ATC Snooze Breaks Aren't Likely
If NATCA, the controller's union, was entertaining the slightest notion that the FAA would approve its members reporting for midshifts with jammies and blankets in tow, I'd say that idea is probably a dead letter by now. Last week, Rep. John Mica, who chairs the House Transportation Committee, told Reuters that he believes NATCA is too powerful and, in keeping with a wider trend of confronting public workers and unions, he wants provisions to make it easier to fire controllers who make mistakes. He doesn't sound like a man who's in the mood to say okay to sleep breaks for drowsy tower operators. Further, SecDot Ray LaHood won't even discuss the subject.
Case closed, it looks like. This is too bad because now the FAA is faced with spending more money to have two tired controllers on duty or perhaps trying to adjust schedules to give controllers more rest between shifts. I actually think the sleep break idea is a good one, but it's unsalable in the current political climate. So we have yet another example of politics rather practicality driving procedures and safety.
Not that the controller workforce has necessarily distinguished itself in presenting a professional front. Last week also brought a brief report from the NTSB offering details on the incident in Jacksonville, in which a supe and TRACON controller tried to—and maybe did—resolve a NORDO incident by vectoring a Southwest 737 into close contact with a Cirrus. Real close, it turns out. DOT's LaHood also announced that the controller or supe involved was fired.
The NTSB's analysis indicated a separation of .1 of a mile and vertical of 100 feet, which is essentially zero for vertical. When I read that, I thought the NSTB has misstated it, meaning 1000 feet vertical. Nope, said the spokesman, it was 100. Just for reference, .1 mile is 600 feet or about five wingspans of a 737. In the early news reports, 1.2 miles lateral was reported. One report said 1000 feet of vertical, which would have obviated the separation bust. The NTSB also pointed out that neither the ATC nor the Southwest crew went through the formality of declaring visual separation. So technically, it sounds like sort of a radar-vectored, TCAS-assisted mutual pilot deviation and operational error.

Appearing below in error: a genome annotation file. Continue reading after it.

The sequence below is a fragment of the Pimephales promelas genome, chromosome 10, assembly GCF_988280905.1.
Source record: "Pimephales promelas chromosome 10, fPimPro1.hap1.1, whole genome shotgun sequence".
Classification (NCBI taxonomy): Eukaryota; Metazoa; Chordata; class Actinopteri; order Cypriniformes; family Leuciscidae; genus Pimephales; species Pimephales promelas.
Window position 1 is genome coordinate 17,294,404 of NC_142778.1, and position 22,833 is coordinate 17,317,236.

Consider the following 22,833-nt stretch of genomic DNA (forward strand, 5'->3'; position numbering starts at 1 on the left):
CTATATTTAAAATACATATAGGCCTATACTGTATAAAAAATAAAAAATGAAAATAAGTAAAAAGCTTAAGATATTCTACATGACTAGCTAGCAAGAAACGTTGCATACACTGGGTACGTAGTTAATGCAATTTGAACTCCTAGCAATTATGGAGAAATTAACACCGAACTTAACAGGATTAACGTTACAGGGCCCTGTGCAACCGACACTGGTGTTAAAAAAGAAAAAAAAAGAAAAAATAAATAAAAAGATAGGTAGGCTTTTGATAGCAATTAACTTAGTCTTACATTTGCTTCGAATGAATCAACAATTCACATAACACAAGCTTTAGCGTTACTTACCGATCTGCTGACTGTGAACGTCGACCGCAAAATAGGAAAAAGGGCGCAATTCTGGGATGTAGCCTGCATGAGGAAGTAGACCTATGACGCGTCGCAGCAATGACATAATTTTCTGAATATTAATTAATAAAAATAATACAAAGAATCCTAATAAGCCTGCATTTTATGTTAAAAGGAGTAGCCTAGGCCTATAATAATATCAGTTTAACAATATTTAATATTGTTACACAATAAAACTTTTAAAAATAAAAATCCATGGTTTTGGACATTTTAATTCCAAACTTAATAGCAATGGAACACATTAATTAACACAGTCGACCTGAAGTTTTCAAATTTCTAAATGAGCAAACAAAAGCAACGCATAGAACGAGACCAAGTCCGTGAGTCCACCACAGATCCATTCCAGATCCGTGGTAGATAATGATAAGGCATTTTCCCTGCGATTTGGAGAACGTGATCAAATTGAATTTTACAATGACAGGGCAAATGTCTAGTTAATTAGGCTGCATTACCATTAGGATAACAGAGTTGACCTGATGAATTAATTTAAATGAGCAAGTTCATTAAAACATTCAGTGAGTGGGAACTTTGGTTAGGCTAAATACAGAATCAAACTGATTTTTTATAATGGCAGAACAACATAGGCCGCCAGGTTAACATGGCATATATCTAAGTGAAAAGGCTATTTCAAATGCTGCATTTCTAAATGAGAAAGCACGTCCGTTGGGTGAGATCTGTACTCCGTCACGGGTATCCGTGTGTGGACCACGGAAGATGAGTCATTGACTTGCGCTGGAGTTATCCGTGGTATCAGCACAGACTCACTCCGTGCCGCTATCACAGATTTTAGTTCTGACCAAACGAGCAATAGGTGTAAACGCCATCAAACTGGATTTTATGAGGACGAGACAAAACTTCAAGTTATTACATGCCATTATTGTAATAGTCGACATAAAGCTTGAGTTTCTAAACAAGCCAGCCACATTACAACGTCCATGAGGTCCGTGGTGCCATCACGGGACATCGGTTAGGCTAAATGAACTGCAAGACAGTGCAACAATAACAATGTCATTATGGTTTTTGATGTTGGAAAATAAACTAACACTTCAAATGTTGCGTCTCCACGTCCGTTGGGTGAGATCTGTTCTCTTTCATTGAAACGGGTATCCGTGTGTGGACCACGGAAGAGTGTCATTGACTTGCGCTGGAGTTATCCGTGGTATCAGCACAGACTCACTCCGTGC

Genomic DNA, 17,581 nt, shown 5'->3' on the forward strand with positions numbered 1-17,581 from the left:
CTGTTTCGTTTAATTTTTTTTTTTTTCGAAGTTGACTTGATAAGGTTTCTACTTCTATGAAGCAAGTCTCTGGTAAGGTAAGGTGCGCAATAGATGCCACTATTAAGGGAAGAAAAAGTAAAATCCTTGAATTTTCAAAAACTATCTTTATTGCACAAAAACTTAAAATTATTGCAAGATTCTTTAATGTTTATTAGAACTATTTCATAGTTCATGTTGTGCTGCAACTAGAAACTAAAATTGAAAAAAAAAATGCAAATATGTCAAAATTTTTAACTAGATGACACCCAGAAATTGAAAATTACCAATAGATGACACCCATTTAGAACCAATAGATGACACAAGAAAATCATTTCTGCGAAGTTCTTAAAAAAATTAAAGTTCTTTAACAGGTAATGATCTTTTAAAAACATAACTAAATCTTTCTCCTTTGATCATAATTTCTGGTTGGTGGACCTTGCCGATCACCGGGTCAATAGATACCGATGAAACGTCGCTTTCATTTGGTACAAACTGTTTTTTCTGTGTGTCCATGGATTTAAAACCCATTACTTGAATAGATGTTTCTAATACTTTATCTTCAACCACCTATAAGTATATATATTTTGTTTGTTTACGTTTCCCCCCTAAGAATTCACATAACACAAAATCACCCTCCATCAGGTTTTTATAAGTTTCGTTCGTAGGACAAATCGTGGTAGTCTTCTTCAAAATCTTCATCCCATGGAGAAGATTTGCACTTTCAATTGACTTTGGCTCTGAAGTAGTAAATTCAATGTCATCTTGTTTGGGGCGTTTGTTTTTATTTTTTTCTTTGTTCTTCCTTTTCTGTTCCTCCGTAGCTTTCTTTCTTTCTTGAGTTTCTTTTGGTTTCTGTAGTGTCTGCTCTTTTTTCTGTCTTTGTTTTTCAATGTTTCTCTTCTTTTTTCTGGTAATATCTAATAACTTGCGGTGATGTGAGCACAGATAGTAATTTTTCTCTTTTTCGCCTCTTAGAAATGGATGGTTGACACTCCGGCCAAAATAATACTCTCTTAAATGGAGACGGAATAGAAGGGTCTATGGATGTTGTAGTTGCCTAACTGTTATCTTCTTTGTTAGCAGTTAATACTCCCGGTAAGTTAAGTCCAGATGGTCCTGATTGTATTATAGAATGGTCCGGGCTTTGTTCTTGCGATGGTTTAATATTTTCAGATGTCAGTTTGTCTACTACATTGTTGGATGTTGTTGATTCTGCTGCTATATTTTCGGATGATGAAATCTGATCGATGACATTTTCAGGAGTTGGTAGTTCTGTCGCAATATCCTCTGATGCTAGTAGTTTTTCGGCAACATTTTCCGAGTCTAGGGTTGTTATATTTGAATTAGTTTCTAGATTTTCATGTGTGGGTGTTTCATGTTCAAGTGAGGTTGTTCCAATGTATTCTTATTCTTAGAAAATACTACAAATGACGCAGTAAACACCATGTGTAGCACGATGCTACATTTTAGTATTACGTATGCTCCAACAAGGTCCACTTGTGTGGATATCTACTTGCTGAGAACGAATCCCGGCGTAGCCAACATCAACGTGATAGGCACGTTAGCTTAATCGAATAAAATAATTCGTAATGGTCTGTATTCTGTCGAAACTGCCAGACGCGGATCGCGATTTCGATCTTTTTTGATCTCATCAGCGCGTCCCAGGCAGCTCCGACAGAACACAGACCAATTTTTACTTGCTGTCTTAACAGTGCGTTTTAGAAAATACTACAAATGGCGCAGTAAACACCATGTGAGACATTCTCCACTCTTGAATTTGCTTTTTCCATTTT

Just for the heck of it, I circulated the NTSB's findings among my informal board of retired and current controllers. I asked them for a verdict on the controller's judgment. The general thinking seems to be it was idiotic and that seems to reflect at least vein of sentiment in many ATC facilities.
"All that said, at least four seasoned aviation professionals (the controller, his supervisor that actually worked the intercept, and the two airline pilots) all apparently thought this was a good idea. I'd be real curious to know what they thought they were going to achieve," said one of my correspondents. He pointed out if they were trying to determine pilot incapacitation or something else observable, there are better choices—like a military intercept. As I said previously, there was just no obvious quid for this pro quo.
And what of the pilots? If you were asked to do this, would you (a) do it, and (b), how close would you get? I have flown passengers for hire and if I was asked to help out in this situation, I'll freely admit that I probably would have, although I'm not sure I would now. Although the risk is small, it's still real and I just don't like the idea of doing that with 130 paying passengers aboard. The standard of care should be better than that. This is not the same as an airliner being vectored to spot a crash on the ground or something similar. Here, ATC encouraged an intercept with no clue as to how close the crew would actually get. To me, 600 feet is just too close, given the payback of maybe resolving a NORDO.
There was no indication if the Southwest pilots face anything other than suspension of flight duties. I haven't been able to find out if any enforcement action is contemplated. I don't think they should, frankly. But nor are they heroes, in my book. As for the controller and supe, judgments like these hardly help the cause of ATC professionalism.